It has been nearly three months since I left New Orleans, but the music has not left me. I’ve got days of music on iTunes and a lifetime of music on Spotify, so it’s almost always with me. But, it is not the same thing as being in a sweaty, smoky bar on Frenchmen Street or walking beside a brass band on Orleans Avenue.
However, several things have crossed my radar in recent days to get my toe tapping:
First, the Preservation Hall Jazz Band is coming to the Portsmouth Music Hall on Friday, June 15th. Yes, I bought tickets months ago, but it is now imminent. No, it’s not the same thing as entering their stark, yet hallowed hall on St. Peter Street. For one, it’s a lot more expensive; but, you don’t have to wait in line with a bunch of drunks or stand shoulder-to-shoulder in the back for the first set. Although I’ll miss sitting on the floor in front of the band for the second set. The tour helps mark the band’s fiftieth anniversary since its creation in 1961.
The second thing to get my traditional New Orleans music juices going was a review in Offbeat of Dr. Michael White’s upcoming album, “Adventures in New Orleans Jazz, Part 2.” I know, I know, I made fun of the title of last year’s installment and putting another number behind it doesn’t make it any better. However, I loved the concept and execution of the first one and this sounds even better. While the first had a decidedly international flavor, White brings it back home this time around. It includes some original music, chestnuts like “Tiger Rag,” and some unlikely covers of Janis Joplin’s “Me and Bobbie McGee” and the Turtles’ “Happy Together.” In two words: “it’s fun.” Basin Street Records provides some musical snippets online prior to its release later this month.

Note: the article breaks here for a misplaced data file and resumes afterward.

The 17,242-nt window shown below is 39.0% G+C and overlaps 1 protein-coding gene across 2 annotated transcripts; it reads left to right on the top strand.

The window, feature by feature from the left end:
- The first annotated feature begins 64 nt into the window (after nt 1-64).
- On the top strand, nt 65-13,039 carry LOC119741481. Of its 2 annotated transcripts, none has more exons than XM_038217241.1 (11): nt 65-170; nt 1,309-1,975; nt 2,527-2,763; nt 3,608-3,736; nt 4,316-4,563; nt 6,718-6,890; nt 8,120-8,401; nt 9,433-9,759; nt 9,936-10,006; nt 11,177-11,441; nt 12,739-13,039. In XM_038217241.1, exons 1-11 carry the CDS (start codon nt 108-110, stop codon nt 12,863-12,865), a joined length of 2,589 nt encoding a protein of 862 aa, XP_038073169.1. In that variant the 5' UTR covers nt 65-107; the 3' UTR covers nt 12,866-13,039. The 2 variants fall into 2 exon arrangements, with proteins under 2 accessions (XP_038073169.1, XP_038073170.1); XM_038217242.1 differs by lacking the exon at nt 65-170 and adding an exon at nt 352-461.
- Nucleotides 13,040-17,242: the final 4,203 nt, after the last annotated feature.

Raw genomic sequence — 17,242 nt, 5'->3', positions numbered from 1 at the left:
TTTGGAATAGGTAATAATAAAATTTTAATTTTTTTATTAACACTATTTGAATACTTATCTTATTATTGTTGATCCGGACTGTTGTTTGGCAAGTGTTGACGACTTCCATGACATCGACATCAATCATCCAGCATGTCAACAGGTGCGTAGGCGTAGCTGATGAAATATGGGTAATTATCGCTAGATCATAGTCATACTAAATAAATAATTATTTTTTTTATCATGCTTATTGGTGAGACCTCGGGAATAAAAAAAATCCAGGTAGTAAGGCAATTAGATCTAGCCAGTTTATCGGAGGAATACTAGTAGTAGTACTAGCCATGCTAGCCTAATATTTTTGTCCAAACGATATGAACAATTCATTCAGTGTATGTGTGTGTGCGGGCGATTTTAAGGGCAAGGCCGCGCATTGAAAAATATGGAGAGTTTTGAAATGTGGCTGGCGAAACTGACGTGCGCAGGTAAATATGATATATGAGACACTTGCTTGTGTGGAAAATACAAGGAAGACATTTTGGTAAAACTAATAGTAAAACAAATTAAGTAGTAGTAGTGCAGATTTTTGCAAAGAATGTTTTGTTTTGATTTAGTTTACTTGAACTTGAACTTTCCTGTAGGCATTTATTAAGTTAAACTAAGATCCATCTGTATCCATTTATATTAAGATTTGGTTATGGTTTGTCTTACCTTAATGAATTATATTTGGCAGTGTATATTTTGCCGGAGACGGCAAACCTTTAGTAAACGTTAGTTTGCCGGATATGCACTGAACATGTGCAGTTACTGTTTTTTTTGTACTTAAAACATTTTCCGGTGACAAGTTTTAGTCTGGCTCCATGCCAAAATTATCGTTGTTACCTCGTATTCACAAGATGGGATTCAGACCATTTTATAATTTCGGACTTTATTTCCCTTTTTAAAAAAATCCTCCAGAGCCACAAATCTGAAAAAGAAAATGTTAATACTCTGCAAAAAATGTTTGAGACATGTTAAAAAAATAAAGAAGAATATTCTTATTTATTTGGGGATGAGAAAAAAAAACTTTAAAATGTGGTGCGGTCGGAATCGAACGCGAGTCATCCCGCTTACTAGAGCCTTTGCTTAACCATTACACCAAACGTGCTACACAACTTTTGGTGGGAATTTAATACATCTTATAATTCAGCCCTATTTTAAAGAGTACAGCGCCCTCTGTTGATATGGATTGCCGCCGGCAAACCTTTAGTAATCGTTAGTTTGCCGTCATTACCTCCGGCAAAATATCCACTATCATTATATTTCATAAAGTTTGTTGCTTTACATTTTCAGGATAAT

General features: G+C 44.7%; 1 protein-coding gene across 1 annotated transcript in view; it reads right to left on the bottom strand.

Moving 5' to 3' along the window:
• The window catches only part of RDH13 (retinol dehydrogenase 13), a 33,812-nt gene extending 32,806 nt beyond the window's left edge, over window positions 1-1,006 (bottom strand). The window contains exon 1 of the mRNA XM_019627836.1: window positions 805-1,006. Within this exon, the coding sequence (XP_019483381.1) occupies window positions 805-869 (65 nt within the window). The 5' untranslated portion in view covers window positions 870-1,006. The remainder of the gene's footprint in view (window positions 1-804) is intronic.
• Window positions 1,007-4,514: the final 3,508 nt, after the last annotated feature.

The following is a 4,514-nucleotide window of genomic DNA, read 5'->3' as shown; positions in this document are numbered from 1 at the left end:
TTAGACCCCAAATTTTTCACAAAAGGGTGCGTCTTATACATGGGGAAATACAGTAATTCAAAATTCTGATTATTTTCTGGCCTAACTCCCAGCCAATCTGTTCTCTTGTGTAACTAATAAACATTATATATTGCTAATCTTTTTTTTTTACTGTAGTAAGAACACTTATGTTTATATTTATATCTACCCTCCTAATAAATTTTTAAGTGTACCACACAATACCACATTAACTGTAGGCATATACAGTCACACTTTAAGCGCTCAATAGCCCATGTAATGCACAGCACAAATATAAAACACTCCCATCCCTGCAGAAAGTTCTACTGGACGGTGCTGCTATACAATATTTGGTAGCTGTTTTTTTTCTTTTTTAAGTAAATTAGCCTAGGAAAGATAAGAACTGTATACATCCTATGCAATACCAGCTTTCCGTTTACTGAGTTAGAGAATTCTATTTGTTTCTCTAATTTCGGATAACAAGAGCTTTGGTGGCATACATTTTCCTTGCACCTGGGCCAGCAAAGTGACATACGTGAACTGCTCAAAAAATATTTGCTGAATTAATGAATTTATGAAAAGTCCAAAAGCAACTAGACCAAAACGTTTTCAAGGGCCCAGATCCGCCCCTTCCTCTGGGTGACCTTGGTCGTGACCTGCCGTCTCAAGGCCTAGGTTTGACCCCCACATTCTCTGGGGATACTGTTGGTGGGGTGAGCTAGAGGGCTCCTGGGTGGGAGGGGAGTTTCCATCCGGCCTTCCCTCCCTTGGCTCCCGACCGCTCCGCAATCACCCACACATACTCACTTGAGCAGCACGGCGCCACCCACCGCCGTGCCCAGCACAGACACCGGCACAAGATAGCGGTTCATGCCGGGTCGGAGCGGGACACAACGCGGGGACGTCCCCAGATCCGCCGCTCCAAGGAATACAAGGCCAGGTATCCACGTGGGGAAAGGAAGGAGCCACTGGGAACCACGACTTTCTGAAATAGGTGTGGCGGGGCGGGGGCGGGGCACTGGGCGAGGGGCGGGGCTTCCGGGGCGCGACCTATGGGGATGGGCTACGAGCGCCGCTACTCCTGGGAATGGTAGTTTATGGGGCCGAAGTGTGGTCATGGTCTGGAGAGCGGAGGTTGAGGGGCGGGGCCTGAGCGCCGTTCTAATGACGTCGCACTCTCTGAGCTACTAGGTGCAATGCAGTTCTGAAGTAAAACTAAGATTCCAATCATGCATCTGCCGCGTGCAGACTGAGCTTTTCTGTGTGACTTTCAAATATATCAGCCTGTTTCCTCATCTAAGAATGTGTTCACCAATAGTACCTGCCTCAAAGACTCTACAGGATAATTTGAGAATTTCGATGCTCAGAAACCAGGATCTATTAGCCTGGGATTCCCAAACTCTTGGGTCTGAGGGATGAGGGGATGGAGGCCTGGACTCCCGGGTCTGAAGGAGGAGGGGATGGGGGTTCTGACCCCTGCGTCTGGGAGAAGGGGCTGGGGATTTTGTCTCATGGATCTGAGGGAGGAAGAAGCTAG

And finally, in an escape from more traditional New Orleans musical fare, Rolling Stone helps celebrate Louisiana’s bicentennial with an 18 song collection of funk, soul, hip hop and more. From Irma Thomas to Lucinda Williams; Lee Dorsey to L’il Wayne, it is an eclectic reminder of the musical richness of our 18th state. You can read about each tune and artist and thanks to Spotify, you can listen along as well. Chances are, you’ll encounter something new. And if you are an old hand, it should serve as a happy reminder of what we miss by being anywhere else than the Crescent City!